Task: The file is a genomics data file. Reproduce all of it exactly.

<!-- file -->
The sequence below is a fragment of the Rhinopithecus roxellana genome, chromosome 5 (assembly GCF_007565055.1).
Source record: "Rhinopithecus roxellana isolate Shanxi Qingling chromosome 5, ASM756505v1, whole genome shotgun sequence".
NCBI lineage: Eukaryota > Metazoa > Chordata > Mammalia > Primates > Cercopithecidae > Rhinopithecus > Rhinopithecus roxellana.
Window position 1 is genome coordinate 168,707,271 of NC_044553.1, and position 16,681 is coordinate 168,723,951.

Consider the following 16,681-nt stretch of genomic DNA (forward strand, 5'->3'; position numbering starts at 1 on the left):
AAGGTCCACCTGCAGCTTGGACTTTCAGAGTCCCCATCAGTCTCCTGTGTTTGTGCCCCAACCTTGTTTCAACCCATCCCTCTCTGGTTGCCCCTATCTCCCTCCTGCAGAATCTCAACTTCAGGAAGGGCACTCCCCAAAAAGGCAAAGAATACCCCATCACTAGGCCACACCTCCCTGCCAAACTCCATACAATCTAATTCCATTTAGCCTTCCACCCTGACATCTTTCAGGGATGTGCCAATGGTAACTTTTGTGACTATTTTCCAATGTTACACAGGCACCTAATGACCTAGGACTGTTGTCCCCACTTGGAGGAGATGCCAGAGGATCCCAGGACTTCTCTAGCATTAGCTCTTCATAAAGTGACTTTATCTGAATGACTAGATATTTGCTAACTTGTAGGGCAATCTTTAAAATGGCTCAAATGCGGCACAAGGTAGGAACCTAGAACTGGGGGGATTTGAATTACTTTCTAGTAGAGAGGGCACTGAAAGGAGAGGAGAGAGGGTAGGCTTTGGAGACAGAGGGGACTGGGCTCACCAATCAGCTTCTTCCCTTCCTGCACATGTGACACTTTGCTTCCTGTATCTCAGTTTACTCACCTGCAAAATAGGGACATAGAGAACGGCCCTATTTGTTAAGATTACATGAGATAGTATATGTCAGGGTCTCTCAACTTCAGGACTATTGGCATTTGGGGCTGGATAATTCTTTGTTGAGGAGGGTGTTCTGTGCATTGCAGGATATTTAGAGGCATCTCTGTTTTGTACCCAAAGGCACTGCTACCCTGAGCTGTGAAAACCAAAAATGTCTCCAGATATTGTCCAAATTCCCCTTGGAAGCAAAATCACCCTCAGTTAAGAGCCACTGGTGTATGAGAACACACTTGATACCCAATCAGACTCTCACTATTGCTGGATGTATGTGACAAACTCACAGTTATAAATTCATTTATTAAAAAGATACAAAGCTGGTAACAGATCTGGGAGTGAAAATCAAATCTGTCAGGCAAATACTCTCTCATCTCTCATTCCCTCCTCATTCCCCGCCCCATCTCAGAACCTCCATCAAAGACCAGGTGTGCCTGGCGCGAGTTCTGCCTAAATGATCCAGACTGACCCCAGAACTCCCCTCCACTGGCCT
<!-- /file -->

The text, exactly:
The sequence below is a fragment of the Rhinopithecus roxellana genome, chromosome 5 (assembly GCF_007565055.1).
Source record: "Rhinopithecus roxellana isolate Shanxi Qingling chromosome 5, ASM756505v1, whole genome shotgun sequence".
NCBI lineage: Eukaryota > Metazoa > Chordata > Mammalia > Primates > Cercopithecidae > Rhinopithecus > Rhinopithecus roxellana.
Window position 1 is genome coordinate 168,707,271 of NC_044553.1, and position 16,681 is coordinate 168,723,951.

Consider the following 16,681-nt stretch of genomic DNA (forward strand, 5'->3'; position numbering starts at 1 on the left):
AAGGTCCACCTGCAGCTTGGACTTTCAGAGTCCCCATCAGTCTCCTGTGTTTGTGCCCCAACCTTGTTTCAACCCATCCCTCTCTGGTTGCCCCTATCTCCCTCCTGCAGAATCTCAACTTCAGGAAGGGCACTCCCCAAAAAGGCAAAGAATACCCCATCACTAGGCCACACCTCCCTGCCAAACTCCATACAATCTAATTCCATTTAGCCTTCCACCCTGACATCTTTCAGGGATGTGCCAATGGTAACTTTTGTGACTATTTTCCAATGTTACACAGGCACCTAATGACCTAGGACTGTTGTCCCCACTTGGAGGAGATGCCAGAGGATCCCAGGACTTCTCTAGCATTAGCTCTTCATAAAGTGACTTTATCTGAATGACTAGATATTTGCTAACTTGTAGGGCAATCTTTAAAATGGCTCAAATGCGGCACAAGGTAGGAACCTAGAACTGGGGGGATTTGAATTACTTTCTAGTAGAGAGGGCACTGAAAGGAGAGGAGAGAGGGTAGGCTTTGGAGACAGAGGGGACTGGGCTCACCAATCAGCTTCTTCCCTTCCTGCACATGTGACACTTTGCTTCCTGTATCTCAGTTTACTCACCTGCAAAATAGGGACATAGAGAACGGCCCTATTTGTTAAGATTACATGAGATAGTATATGTCAGGGTCTCTCAACTTCAGGACTATTGGCATTTGGGGCTGGATAATTCTTTGTTGAGGAGGGTGTTCTGTGCATTGCAGGATATTTAGAGGCATCTCTGTTTTGTACCCAAAGGCACTGCTACCCTGAGCTGTGAAAACCAAAAATGTCTCCAGATATTGTCCAAATTCCCCTTGGAAGCAAAATCACCCTCAGTTAAGAGCCACTGGTGTATGAGAACACACTTGATACCCAATCAGACTCTCACTATTGCTGGATGTATGTGACAAACTCACAGTTATAAATTCATTTATTAAAAAGATACAAAGCTGGTAACAGATCTGGGAGTGAAAATCAAATCTGTCAGGCAAATACTCTCTCATCTCTCATTCCCTCCTCATTCCCCGCCCCATCTCAGAACCTCCATCAAAGACCAGGTGTGCCTGGCGCGAGTTCTGCCTAAATGATCCAGACTGACCCCAGAACTCCCCTCCACTGGCCT